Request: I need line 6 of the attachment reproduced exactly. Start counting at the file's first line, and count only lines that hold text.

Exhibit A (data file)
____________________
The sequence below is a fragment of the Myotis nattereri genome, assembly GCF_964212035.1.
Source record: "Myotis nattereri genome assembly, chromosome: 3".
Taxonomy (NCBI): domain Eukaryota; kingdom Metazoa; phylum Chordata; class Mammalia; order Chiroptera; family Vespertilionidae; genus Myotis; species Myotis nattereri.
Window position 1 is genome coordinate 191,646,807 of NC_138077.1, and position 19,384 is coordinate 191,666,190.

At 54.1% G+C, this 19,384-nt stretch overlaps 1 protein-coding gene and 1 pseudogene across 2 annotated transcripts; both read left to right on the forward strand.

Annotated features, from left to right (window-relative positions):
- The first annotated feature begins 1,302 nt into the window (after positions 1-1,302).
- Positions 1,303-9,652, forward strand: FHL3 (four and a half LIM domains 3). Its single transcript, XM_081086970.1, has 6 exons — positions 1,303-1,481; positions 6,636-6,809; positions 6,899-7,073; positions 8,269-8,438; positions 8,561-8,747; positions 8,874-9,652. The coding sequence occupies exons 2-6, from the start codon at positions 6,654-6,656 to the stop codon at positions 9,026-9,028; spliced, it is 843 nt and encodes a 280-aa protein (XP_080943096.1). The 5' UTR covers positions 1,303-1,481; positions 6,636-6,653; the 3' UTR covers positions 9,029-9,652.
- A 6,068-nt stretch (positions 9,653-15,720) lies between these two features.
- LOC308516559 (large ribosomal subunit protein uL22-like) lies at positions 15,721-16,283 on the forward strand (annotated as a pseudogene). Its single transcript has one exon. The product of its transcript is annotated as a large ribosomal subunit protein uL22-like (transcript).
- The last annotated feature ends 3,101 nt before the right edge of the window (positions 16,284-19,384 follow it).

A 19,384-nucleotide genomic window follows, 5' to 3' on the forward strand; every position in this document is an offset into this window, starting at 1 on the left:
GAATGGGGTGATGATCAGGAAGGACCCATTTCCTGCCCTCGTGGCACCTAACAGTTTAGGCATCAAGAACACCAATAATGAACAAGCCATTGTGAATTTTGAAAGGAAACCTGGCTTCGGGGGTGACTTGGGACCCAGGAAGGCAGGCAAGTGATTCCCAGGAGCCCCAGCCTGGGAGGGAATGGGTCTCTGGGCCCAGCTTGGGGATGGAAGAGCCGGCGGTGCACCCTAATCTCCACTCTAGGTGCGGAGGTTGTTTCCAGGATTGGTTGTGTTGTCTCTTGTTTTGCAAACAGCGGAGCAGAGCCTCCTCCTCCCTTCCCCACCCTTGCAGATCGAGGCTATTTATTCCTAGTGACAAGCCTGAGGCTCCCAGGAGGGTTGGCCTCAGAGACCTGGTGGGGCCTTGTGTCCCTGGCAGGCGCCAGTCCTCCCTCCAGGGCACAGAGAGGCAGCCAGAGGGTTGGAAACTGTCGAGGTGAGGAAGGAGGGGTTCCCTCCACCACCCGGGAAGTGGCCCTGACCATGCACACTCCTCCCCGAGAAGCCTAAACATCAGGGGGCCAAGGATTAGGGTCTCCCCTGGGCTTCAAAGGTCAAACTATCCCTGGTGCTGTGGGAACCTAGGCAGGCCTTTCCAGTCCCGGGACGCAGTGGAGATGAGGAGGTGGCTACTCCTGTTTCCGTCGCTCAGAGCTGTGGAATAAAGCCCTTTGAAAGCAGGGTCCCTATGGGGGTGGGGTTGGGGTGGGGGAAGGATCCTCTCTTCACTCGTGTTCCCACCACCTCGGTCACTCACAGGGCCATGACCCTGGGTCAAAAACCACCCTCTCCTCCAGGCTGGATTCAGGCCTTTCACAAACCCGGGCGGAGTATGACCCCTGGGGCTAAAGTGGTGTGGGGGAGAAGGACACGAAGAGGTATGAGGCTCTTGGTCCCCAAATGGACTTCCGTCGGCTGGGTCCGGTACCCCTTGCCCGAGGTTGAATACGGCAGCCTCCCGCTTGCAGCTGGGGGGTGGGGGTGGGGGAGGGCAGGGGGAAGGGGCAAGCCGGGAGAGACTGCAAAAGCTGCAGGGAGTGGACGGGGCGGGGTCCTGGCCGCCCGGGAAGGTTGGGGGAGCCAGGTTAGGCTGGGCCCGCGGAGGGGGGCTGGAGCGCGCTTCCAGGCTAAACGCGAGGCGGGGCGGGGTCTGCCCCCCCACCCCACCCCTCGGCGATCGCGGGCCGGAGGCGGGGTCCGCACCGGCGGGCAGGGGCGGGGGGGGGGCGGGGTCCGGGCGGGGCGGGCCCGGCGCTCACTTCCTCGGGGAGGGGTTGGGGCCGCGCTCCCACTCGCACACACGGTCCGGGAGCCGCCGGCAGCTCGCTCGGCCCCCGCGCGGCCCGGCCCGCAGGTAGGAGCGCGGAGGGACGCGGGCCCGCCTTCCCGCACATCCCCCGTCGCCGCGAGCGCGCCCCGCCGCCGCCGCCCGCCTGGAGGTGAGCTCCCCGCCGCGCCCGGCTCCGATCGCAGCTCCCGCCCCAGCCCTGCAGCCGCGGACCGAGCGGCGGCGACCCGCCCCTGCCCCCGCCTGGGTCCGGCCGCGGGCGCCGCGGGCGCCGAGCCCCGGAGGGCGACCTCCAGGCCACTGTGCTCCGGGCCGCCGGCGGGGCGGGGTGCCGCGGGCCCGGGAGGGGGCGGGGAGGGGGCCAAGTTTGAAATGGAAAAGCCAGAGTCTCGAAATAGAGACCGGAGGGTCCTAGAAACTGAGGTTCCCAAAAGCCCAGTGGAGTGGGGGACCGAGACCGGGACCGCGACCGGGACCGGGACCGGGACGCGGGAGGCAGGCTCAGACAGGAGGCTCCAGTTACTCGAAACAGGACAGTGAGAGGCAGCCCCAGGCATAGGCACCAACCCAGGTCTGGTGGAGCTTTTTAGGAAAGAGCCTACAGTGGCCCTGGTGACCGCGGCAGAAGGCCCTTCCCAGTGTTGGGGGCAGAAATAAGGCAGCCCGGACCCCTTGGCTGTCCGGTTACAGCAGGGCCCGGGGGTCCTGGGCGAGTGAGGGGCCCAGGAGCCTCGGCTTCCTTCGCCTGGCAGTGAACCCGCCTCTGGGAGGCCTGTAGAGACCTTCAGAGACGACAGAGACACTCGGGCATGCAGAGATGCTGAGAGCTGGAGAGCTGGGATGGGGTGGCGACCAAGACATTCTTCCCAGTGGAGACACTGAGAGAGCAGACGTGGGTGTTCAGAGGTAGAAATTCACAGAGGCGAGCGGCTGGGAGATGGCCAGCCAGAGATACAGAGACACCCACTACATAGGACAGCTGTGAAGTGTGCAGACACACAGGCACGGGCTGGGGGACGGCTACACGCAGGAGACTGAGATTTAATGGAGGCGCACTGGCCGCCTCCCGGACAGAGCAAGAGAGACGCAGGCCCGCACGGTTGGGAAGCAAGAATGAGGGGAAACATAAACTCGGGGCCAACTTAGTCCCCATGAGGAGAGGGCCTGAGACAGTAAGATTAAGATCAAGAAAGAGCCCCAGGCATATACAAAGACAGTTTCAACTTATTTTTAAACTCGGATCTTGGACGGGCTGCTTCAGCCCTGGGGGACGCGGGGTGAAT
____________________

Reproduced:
Annotated features, from left to right (window-relative positions):